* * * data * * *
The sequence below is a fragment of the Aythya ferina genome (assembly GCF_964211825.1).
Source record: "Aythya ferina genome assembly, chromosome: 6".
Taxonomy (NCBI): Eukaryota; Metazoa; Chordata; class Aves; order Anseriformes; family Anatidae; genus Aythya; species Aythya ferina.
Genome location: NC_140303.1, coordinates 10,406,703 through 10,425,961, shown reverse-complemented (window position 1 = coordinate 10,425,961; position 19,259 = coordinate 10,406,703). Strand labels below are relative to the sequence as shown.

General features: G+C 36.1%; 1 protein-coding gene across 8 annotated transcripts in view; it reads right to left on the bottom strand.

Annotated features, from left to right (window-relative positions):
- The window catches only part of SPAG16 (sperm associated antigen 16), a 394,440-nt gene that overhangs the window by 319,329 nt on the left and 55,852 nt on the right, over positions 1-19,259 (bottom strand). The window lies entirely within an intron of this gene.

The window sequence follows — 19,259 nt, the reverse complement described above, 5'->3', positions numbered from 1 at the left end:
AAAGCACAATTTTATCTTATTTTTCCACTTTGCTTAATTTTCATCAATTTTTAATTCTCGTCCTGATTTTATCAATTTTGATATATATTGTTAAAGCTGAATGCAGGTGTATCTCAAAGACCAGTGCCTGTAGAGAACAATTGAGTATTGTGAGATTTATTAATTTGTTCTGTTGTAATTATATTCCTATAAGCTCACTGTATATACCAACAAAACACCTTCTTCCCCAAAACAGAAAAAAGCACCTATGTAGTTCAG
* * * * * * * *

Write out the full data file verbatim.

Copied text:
The sequence below is a fragment of the Aythya ferina genome (assembly GCF_964211825.1).
Source record: "Aythya ferina genome assembly, chromosome: 6".
Taxonomy (NCBI): Eukaryota; Metazoa; Chordata; class Aves; order Anseriformes; family Anatidae; genus Aythya; species Aythya ferina.
Genome location: NC_140303.1, coordinates 10,406,703 through 10,425,961, shown reverse-complemented (window position 1 = coordinate 10,425,961; position 19,259 = coordinate 10,406,703). Strand labels below are relative to the sequence as shown.

General features: G+C 36.1%; 1 protein-coding gene across 8 annotated transcripts in view; it reads right to left on the bottom strand.

Annotated features, from left to right (window-relative positions):
- The window catches only part of SPAG16 (sperm associated antigen 16), a 394,440-nt gene that overhangs the window by 319,329 nt on the left and 55,852 nt on the right, over positions 1-19,259 (bottom strand). The window lies entirely within an intron of this gene.

The window sequence follows — 19,259 nt, the reverse complement described above, 5'->3', positions numbered from 1 at the left end:
AAAGCACAATTTTATCTTATTTTTCCACTTTGCTTAATTTTCATCAATTTTTAATTCTCGTCCTGATTTTATCAATTTTGATATATATTGTTAAAGCTGAATGCAGGTGTATCTCAAAGACCAGTGCCTGTAGAGAACAATTGAGTATTGTGAGATTTATTAATTTGTTCTGTTGTAATTATATTCCTATAAGCTCACTGTATATACCAACAAAACACCTTCTTCCCCAAAACAGAAAAAAGCACCTATGTAGTTCAG